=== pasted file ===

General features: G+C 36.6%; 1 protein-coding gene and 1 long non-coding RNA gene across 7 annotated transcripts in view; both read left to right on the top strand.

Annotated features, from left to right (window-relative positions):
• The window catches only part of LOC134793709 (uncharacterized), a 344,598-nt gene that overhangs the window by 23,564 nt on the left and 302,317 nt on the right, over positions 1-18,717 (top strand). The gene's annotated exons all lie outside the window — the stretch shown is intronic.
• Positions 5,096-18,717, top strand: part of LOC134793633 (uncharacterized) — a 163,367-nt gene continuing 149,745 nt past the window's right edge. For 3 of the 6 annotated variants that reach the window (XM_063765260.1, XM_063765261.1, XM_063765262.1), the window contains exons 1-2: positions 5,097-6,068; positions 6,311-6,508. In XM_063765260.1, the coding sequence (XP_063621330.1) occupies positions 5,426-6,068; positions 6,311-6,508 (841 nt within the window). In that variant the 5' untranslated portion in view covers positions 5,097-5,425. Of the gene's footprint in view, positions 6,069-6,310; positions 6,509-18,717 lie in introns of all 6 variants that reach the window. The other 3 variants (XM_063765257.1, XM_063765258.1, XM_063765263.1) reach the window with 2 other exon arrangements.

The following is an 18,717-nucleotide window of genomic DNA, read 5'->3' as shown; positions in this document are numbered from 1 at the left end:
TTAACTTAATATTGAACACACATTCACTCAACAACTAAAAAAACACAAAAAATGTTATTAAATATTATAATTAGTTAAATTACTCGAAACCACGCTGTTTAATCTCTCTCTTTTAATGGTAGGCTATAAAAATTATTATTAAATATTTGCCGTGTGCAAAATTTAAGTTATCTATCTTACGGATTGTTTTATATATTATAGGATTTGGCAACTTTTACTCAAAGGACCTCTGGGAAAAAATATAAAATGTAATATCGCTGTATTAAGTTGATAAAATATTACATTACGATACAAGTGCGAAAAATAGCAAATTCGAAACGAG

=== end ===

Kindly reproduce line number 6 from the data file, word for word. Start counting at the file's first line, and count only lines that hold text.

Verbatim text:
TTAACTTAATATTGAACACACATTCACTCAACAACTAAAAAAACACAAAAAATGTTATTAAATATTATAATTAGTTAAATTACTCGAAACCACGCTGTTTAATCTCTCTCTTTTAATGGTAGGCTATAAAAATTATTATTAAATATTTGCCGTGTGCAAAATTTAAGTTATCTATCTTACGGATTGTTTTATATATTATAGGATTTGGCAACTTTTACTCAAAGGACCTCTGGGAAAAAATATAAAATGTAATATCGCTGTATTAAGTTGATAAAATATTACATTACGATACAAGTGCGAAAAATAGCAAATTCGAAACGAG